Research & Design

All engineers have an immediate need for a product or solution, but it is equally important that they keep an eye on the future to identify new technologies or methodologies which may enable their next designs.

In this section, New Electronics takes a look over the horizon, pointing out to visitors the developments in research and design which will impact the electronics industry in the next few years, as well as the processes which are being developed to manufacture those products.

Carbon nanotubes find real world applications

No one disputes that carbon nanotubes have the potential to be a wonder technology: their properties include a thermal conductivity higher than diamond, greater mechanical strength than steel – orders of magnitude by weight – and better electrical conductivity than copper.

Researchers a step closer to chips that mimic the brain

The human brain is the most efficient computer there is and creating a hardware equivalent has long been close to the top of many technological wish lists for decades. Yet, despite the efforts of researchers from all corners of the globe, that goal has yet to be achieved.

UK researchers in race to develop 5G technology

Mobile device users in the UK are about to be offered mouth watering deals to entice them to shift to faster data rate services as competition finally comes to the 4G market. 02 has just launched its LTE based (Long Term Evolution) services, while Vodafone and 3G UK – the other operators with 4G licences – will follow on shortly as they try to make up ground on Everything Everywhere, which was allowed to use its 1800MHz spectrum last October.

Nanotechnology prepares to hit the mainstream

Dr Sian Fogden was a researcher at Imperial College, studying nanotubes for her PhD, when Linde Electronics became interested in her work. Now Linde Nanomaterials, part of Linde Electronics, is pursuing this line of work in California with Dr Fogden at the helm. The resulting product, a nanotube ink, was launched at NT13 – the international nanotube conference held in Helsinki in the closing days of June 2013.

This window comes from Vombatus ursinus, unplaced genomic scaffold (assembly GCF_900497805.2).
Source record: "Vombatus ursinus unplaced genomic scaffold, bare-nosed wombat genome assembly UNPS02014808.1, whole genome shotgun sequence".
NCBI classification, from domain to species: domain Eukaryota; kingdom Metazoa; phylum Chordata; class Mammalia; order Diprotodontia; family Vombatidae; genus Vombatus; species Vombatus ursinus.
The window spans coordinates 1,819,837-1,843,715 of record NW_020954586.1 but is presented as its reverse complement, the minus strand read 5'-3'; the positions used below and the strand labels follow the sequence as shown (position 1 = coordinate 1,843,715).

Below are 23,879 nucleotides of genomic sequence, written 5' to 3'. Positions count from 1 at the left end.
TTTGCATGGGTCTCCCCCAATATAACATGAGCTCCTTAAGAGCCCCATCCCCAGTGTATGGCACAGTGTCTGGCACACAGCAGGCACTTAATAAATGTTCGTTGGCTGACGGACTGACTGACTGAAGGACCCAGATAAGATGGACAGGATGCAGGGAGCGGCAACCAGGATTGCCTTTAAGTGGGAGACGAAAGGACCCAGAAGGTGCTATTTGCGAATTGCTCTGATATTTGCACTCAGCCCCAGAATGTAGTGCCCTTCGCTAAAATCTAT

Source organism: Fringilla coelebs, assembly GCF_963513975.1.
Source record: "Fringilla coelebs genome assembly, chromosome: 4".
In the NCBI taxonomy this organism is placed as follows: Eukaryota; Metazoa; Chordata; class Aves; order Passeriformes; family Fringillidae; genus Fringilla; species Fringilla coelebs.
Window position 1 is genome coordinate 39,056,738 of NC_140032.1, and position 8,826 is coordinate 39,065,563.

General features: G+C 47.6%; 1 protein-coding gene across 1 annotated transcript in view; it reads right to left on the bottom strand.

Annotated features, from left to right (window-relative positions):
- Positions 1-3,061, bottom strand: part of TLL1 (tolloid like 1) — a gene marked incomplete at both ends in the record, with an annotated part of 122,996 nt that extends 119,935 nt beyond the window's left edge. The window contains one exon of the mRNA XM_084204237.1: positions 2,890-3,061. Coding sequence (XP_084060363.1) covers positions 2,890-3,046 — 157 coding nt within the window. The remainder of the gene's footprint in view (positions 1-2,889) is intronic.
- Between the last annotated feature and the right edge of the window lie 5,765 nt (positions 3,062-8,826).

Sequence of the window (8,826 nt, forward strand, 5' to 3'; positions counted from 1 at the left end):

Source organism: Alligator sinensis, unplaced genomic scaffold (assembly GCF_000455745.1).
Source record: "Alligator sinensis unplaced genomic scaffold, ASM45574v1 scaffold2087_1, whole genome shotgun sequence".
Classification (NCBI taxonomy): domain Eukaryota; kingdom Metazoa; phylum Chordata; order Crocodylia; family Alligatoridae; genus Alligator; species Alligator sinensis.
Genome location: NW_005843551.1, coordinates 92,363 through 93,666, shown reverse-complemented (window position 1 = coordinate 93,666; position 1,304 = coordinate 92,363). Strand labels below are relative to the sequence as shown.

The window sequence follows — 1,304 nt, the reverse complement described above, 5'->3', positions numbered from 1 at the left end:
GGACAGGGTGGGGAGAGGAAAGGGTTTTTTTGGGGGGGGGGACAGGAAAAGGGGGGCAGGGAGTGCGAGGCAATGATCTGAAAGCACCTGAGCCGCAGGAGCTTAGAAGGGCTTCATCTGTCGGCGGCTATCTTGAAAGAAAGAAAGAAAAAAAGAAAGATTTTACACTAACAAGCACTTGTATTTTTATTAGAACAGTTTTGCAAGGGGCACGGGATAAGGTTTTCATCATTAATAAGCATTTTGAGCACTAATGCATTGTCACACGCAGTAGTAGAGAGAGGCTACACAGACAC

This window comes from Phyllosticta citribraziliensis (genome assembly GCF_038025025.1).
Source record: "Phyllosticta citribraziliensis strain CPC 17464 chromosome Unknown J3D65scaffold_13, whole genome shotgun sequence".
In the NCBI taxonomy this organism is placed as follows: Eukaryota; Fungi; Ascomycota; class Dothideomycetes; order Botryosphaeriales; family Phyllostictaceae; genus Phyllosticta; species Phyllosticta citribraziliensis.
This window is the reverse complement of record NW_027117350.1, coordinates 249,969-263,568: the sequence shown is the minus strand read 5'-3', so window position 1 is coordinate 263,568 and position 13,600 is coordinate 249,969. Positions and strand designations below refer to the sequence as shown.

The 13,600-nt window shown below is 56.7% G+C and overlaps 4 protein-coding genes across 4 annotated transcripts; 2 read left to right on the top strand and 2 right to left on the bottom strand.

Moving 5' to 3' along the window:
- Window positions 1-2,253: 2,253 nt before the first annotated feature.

GaN reference designs set to play central role in power electronics applications

Gallium nitride (GaN) has been touted as 'the next big thing' in power electronics applications for some time now. In speed, temperature, efficiency and power handling, various implementations of the technology are set to take over as silicon power devices reach their limits, and the hottest topics at recent power exhibitions in the US and Europe have surrounded the introduction of GaN devices.

Lithium sulphur cells set to change the battery landscape

Since the invention of the battery by Volta in the early days of the 19th Century, users have been looking for more performance. Volta's device was superseded in 1859 by the lead acid battery – a device still in widespread use today. By the end of the 19th Century, the nickel cadmium battery had been developed.

LEDs have green fingers

Research has long shown that plants respond better to particular wavelengths of light, specifically in the 400 to 500nm (blue) and 600 to 700nm (red) spectra. Now, the advent of high output, low power, more affordable LED modules configured at specific wavelengths is beginning to revolutionise the horticulture sector.

Embedding computer vision systems

How easy is it to design a camera that can read or that can decide whether a person's eye is open or shut? This is an important question for design engineers, since computer vision is set to become a required function in many applications which today contain no cameras.

How vacuum tube technology is being deployed at the nanoscale

Nothingness might not sound very useful. In fact, the opposite is the case because nothingness – in the form of a vacuum – has played a major role in the history of electronics. Until the invention of the transistor, vacuum tubes were the industry's critical component because they made it possible to amplify, switch and modulate electrical signals.

Large scale fuel cells near commercial application

"Fuel cells are the most promising new form of energy generation – and always will be!" That is the unkind jibe sometimes levelled at this technology, originally invented back in 1839 by Sir William Grove. However, developments in fuel cell technology mean the waiting may be over sooner than many might think.

Affordable imaging technology could help to unlock the brain's secrets

Medical imaging is one of the underrated miracles of modern medicine. Only a few decades ago, the field consisted of little more than X rays; today, electronic and other advances have created a whole series of techniques that have transformed our ability to see what is happening inside the body and, in particular, the brain.

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